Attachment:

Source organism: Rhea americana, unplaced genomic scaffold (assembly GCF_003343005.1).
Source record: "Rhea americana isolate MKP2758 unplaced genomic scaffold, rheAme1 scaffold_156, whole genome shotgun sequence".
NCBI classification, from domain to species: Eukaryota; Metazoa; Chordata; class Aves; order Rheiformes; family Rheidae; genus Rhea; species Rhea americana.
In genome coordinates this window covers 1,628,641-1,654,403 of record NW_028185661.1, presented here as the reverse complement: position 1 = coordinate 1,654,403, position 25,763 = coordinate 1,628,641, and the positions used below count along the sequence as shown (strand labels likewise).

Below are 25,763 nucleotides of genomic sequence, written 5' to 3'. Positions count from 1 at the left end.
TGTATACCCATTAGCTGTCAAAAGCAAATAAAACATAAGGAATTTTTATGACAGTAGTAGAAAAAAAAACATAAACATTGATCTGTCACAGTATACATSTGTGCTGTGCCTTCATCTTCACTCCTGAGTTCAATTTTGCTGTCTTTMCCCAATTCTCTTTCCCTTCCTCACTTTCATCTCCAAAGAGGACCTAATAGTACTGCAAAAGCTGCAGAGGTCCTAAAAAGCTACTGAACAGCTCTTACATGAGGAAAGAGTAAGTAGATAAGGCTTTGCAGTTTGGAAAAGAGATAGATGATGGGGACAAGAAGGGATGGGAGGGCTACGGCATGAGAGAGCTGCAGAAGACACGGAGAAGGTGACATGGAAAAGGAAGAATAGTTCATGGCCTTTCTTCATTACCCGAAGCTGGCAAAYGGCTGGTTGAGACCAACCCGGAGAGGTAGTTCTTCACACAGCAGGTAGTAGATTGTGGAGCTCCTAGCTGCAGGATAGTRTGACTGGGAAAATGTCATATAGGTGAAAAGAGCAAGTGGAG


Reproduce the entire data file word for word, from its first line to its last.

Source organism: Rhea americana, unplaced genomic scaffold (assembly GCF_003343005.1).
Source record: "Rhea americana isolate MKP2758 unplaced genomic scaffold, rheAme1 scaffold_156, whole genome shotgun sequence".
NCBI classification, from domain to species: Eukaryota; Metazoa; Chordata; class Aves; order Rheiformes; family Rheidae; genus Rhea; species Rhea americana.
In genome coordinates this window covers 1,628,641-1,654,403 of record NW_028185661.1, presented here as the reverse complement: position 1 = coordinate 1,654,403, position 25,763 = coordinate 1,628,641, and the positions used below count along the sequence as shown (strand labels likewise).

Below are 25,763 nucleotides of genomic sequence, written 5' to 3'. Positions count from 1 at the left end.
TGTATACCCATTAGCTGTCAAAAGCAAATAAAACATAAGGAATTTTTATGACAGTAGTAGAAAAAAAAACATAAACATTGATCTGTCACAGTATACATSTGTGCTGTGCCTTCATCTTCACTCCTGAGTTCAATTTTGCTGTCTTTMCCCAATTCTCTTTCCCTTCCTCACTTTCATCTCCAAAGAGGACCTAATAGTACTGCAAAAGCTGCAGAGGTCCTAAAAAGCTACTGAACAGCTCTTACATGAGGAAAGAGTAAGTAGATAAGGCTTTGCAGTTTGGAAAAGAGATAGATGATGGGGACAAGAAGGGATGGGAGGGCTACGGCATGAGAGAGCTGCAGAAGACACGGAGAAGGTGACATGGAAAAGGAAGAATAGTTCATGGCCTTTCTTCATTACCCGAAGCTGGCAAAYGGCTGGTTGAGACCAACCCGGAGAGGTAGTTCTTCACACAGCAGGTAGTAGATTGTGGAGCTCCTAGCTGCAGGATAGTRTGACTGGGAAAATGTCATATAGGTGAAAAGAGCAAGTGGAG